In the last couple of posts we’ve discussed how we can use mocks in Spring integration testing. We’ve covered using a bean “prototype” and resetting mocks.

There is one more option.

The MockBean

By now you’re probably thinking: Those Spring guys must understand the need for proper mocking in integration tests. Didn’t they think about this stuff?

Well, of course they did. It’s called a MockBean.

A MockBean bean is injected by Spring, for testing purposes, for every integration test. And we get a nice shiny unscratched instance for each test. We don’t even need to handle auto-wiring, create a configuration and reset anything. Spring does all this magic for us.

This time, our integration test class looks like this:

public class MockPublisherMockBeanTests {

	@MockBean Publisher mockPublisher;

	public void firstTest() {

	public void secondTest() {
		verify(mockPublisher, never()).publish();
}Code language: CSS (css)

Notice, we are not importing any configuration (or creating a bean). Instead of @Autowired instance we’ve got a @MockBean. That’s all it takes. Spring does the rest. Note that since there’s no configuration, all the set up should be done in the test class itself.

Everything you wanted to know about MockBeans but were afraid to ask

A @MockBean overrides by default a pre-configured bean. That means that if we import a Configuration with the same type of bean, the @MockBean is injected as a mock, overriding the factory method in Configuration class.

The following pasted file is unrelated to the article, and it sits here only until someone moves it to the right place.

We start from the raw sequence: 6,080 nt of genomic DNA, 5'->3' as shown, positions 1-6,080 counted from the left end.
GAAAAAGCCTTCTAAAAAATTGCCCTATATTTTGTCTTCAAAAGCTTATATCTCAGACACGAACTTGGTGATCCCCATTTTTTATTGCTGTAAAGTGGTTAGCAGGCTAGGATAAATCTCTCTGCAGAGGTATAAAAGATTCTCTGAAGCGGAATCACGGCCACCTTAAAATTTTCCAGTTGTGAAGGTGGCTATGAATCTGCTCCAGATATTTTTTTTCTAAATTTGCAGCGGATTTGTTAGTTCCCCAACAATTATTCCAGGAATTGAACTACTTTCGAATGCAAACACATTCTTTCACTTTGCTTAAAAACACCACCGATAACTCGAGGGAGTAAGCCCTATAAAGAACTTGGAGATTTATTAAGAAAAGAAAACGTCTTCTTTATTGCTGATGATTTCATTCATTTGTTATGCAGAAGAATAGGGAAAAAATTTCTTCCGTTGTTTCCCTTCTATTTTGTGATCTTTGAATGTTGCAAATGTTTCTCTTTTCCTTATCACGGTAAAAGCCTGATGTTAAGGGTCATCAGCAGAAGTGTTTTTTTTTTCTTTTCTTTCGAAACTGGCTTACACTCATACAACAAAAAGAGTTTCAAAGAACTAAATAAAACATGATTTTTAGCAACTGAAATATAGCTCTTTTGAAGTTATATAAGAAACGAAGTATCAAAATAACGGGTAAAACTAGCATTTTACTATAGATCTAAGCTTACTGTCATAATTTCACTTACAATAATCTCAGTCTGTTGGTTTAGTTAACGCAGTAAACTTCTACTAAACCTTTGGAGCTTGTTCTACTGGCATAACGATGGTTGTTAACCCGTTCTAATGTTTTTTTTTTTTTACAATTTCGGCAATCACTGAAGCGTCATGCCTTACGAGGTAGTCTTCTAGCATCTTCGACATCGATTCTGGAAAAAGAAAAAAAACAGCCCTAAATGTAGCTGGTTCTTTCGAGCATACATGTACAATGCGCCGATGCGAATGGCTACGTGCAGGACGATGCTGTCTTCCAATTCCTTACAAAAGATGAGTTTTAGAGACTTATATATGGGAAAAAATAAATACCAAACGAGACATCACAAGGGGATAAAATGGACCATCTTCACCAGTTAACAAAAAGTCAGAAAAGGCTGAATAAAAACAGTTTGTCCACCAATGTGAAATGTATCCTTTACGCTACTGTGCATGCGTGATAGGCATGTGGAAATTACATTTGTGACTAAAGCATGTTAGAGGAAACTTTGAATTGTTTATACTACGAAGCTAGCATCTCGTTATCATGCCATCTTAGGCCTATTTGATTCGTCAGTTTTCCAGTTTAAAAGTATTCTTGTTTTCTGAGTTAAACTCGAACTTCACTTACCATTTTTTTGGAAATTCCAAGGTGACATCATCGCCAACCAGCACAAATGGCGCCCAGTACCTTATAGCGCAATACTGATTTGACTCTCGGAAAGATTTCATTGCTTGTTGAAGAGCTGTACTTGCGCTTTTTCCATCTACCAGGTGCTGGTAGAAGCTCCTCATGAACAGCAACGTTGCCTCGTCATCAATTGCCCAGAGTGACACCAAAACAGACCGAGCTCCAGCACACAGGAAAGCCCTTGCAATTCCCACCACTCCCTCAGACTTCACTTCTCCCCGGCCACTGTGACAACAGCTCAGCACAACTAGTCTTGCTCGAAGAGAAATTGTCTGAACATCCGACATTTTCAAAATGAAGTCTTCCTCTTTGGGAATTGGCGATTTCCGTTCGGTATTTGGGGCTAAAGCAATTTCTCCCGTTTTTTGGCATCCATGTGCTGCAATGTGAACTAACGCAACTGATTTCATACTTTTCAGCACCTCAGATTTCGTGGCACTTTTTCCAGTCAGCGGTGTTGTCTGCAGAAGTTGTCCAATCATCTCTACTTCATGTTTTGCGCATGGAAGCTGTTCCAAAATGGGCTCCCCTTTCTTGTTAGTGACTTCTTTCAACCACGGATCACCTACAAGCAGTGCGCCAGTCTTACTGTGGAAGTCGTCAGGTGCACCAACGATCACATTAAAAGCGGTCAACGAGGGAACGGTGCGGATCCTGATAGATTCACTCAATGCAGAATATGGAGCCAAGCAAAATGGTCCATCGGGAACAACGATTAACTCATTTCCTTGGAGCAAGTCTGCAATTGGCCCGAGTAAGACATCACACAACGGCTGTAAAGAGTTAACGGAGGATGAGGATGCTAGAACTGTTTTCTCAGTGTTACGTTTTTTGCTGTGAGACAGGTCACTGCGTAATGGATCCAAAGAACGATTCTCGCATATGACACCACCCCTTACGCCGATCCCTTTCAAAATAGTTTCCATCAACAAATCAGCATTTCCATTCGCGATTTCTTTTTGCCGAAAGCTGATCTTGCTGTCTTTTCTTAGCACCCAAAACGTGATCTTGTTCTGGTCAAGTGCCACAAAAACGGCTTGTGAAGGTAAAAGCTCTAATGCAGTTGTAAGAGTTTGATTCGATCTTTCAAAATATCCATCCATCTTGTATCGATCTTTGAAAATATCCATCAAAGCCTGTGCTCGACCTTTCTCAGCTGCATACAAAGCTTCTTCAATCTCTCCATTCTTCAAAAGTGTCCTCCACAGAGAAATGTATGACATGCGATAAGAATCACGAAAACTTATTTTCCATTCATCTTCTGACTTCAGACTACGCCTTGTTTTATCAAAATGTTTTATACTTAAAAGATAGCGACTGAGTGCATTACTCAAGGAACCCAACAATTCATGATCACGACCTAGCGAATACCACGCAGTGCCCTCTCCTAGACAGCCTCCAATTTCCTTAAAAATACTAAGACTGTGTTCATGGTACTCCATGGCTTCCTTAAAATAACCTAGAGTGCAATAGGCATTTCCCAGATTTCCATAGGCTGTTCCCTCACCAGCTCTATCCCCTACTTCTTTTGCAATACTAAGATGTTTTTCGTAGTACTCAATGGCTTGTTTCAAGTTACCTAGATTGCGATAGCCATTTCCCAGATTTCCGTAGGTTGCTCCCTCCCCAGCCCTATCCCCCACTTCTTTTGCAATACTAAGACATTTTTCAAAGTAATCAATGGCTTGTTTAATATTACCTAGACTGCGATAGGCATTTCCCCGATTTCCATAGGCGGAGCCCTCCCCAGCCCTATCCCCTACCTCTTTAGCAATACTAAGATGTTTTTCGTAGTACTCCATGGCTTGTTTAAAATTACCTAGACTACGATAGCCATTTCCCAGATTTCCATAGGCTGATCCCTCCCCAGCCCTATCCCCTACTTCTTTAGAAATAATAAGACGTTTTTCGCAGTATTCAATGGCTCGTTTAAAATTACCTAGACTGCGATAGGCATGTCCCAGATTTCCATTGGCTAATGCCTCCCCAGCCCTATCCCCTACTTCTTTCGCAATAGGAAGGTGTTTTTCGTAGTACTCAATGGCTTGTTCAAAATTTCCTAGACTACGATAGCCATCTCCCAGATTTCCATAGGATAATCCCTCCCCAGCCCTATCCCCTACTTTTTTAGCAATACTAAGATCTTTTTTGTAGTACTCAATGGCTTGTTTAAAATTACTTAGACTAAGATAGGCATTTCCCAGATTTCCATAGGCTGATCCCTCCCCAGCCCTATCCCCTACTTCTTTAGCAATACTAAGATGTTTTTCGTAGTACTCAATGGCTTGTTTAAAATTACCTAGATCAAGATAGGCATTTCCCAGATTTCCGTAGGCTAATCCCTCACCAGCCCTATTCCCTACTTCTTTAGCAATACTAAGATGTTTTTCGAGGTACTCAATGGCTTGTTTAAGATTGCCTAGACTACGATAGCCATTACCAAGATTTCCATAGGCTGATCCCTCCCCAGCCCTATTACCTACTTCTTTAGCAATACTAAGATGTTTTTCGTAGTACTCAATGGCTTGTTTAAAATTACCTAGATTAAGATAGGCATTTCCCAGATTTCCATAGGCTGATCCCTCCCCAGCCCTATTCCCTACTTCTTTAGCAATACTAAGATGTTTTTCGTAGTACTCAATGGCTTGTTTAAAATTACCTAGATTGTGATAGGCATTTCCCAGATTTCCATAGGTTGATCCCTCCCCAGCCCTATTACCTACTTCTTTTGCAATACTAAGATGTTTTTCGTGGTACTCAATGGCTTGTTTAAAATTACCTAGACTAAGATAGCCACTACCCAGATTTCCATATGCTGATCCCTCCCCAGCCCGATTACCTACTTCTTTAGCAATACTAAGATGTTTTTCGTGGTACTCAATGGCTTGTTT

Also, remember that a @MockBean is a mock like any other Mockito mock, and therefore has defaults. If you want to change those (for example, change to a preferred deep-stubbing option, you can use it like this:

Publisher mockPublisher;Code language: CSS (css)

Finally, we know that a @MockBean resets after every test by default. If you want to change this option, you can use the reset before every test, or not at all.

Publisher mockPublisher;Code language: CSS (css)

Although that last one kinda misses the point.

On one hand, using a @MockBean gives good isolation from other test classes, since, as we’ve seen last time, it may be erased by an erroneous reset.

On the other hand, that may also be a limitation – if there are multiple setups we need on it, not just for our integration test class. Imagine we need to create mock object tree for multiple test classes to consume as a starting point, and each one customizes it for its purposes. In that case, the way to go is probably a prototype, and being very careful with resets.

That’s all about mocking for now. Next time: Data stuff.

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